EITI at a Crossroads: Can we Deliver Results for the Poor?

By Jewellord Nem Singh, with Zaheer Khan and GLI Members - 24 February 2016
EITI at a Crossroads: Can we Deliver Results for the Poor?

This post represents the first in a series of opinion pieces from the ongoing 2016 EITI Conference, in Lima, Peru being covered on the ground by the Global Leadership Initiative's team. Please check in regularly to keep up to date with the latest news and analysis from the summit.

This week, global and national policy-makers, donor agencies, big business, and civil society groups are meeting in Lima, Peru to discuss the future of transparency in the extractive industries.

The venue itself is symbolic of the successes and shortcomings of the EITI’s standards: Peru is a signatory of the EITI, and throughout initiative implementation, has experienced first-hand the transformation of its mining industry. Not only did the country adopted an EITI Law calling for companies and governments to undergo a series of reporting of the revenues paid into the sector, Peru also implemented sub-national initiatives to positively influence local development.

Yet, as in many resource-rich but poor developing countries, Peru faces significant obstacles in realising the potential of mining-led development. This dilemma, we suggest, is at the heart of the wider debate around the limits of transparency as a tool for effective, responsive governance due to the variations of local institutional environment. The global norms might not translate into local context, as the solutions still lie at the local levels.

The EITI is at a crossroads. In a series of blog posts and policy briefs, the members of the Global Learning Initiative (GLI) from Sheffield University will offer a diagnosis and prognosis of the EITI Standard as a means of delivering equitable and sustainable economic development. Led by Jewellord Nem Singh (Geography) and Zaheer Khan (Management), the GLI team will unpack questions about global governance, development, and political conflicts in order to understand why EITI is currently at a moment of crisis.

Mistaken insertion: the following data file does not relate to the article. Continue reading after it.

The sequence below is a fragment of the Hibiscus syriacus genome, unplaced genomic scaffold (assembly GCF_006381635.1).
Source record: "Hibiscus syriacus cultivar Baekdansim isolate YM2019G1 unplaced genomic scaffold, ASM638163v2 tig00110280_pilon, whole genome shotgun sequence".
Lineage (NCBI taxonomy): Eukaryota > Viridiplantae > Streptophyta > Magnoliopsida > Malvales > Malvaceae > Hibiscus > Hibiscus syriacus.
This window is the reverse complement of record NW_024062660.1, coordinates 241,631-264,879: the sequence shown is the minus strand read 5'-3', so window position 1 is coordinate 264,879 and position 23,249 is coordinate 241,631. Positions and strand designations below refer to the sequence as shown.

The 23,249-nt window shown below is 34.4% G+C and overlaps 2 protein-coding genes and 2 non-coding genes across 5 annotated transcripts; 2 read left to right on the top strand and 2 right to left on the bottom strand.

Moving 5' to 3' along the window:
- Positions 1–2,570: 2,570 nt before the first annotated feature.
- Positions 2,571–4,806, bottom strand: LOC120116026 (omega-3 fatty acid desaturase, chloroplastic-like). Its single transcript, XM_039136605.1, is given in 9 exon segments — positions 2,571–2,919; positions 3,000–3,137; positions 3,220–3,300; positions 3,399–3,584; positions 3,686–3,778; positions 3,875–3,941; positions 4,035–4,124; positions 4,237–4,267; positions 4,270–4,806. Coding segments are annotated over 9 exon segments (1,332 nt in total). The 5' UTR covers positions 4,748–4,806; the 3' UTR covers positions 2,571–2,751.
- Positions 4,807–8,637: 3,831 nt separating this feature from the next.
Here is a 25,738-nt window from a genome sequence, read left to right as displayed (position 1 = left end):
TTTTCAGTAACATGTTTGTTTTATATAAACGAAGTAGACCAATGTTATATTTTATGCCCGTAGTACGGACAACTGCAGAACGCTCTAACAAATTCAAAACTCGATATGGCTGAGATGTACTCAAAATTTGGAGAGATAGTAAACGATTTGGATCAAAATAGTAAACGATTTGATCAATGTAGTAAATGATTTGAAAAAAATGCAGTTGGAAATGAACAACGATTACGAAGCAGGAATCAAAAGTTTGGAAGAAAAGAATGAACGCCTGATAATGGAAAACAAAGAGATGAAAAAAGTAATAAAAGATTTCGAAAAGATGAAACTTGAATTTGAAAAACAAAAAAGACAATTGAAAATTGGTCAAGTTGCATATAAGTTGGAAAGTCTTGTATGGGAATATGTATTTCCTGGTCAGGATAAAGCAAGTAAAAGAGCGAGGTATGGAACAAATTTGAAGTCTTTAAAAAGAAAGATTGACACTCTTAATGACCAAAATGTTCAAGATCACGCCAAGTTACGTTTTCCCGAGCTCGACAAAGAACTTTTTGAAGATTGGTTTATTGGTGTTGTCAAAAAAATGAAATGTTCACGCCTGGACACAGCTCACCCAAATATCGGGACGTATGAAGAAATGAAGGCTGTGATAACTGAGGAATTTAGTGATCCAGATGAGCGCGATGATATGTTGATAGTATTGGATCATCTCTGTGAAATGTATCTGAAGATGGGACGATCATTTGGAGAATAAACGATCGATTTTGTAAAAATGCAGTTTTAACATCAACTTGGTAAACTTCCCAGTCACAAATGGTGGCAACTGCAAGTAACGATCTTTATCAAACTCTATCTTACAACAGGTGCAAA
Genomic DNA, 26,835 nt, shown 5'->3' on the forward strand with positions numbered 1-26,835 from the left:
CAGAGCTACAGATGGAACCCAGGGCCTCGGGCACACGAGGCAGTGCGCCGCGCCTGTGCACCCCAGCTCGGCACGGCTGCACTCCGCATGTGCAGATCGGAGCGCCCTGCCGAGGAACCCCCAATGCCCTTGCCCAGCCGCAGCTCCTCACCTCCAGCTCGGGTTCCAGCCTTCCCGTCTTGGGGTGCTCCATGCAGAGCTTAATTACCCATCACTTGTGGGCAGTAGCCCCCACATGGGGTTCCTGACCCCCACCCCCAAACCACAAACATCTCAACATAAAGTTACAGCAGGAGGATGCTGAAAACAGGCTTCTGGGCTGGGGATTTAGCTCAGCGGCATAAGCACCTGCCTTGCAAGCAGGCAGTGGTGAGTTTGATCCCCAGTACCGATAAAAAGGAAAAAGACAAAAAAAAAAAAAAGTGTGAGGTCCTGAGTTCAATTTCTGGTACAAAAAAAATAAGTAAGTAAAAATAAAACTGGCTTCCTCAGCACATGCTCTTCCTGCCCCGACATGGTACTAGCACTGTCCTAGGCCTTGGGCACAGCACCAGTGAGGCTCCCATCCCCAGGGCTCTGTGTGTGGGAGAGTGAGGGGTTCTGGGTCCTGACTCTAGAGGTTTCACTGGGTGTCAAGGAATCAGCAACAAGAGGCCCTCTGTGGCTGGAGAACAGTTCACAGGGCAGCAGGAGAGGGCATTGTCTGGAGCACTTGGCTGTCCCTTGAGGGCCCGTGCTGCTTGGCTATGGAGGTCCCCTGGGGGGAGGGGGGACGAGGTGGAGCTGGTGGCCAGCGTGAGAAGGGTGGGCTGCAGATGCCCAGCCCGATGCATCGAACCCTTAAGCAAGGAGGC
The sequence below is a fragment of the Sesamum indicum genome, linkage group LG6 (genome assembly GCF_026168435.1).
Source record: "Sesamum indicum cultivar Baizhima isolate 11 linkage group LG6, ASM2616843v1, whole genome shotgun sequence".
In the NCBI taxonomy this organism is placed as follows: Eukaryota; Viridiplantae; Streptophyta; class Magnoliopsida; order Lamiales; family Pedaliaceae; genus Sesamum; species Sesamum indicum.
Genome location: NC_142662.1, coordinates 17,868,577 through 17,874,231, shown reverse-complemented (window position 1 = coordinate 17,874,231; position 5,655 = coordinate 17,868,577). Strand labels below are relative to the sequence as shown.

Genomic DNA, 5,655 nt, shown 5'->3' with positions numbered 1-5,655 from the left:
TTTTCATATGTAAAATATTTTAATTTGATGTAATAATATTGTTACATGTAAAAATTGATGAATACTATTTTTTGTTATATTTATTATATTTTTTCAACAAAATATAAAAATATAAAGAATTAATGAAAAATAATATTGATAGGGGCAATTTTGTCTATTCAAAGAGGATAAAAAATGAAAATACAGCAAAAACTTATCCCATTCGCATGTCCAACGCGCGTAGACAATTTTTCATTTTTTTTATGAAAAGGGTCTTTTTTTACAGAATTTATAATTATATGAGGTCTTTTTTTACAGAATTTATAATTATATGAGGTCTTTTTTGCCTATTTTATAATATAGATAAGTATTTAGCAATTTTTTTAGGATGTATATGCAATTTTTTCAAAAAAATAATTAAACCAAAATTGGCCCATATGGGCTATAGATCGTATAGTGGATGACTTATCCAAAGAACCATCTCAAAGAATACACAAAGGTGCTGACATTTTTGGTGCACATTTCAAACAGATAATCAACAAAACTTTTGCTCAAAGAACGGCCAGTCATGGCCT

EITI: A Short History

At the turn of the 20th century, a number of corruption scandals across resource rich nations brought to light the need for stronger relationships between governments and businesses in the extractive industry.

In 2002 Publish What You Pay (PWYP) was launched to place specific emphasis on revenue transparency to tackle the identified resource curse, which had long been hindering development. The World Bank and IMF welcomed the initiative, and in response, created the EITI as an official governmental process whose aim was to reinforce transparency in revenues and to identify discrepancies between what companies were paying for extracting resources and what governments were receiving.

This has quickly evolved into the organisation which exists today, where a clear set of EITI standards have been ratified by countries that help steer the 51 implementing countries towards greater shared prosperity.

Successes of the EITI

Rapid uptake of the initiative has expanded its reach: from a starting point of 33 countries, 51 nations are now implementing EITI standards.

The EITI has helped implementing countries to identify what could potentially be lost revenue. For example, the Afghanistan EITI secured an average of annual government revenue of around US$ 50 million over the last four years.

In addition, the EITI standard provided quantitative support to civil society organisations for increased participation in natural resource revenue.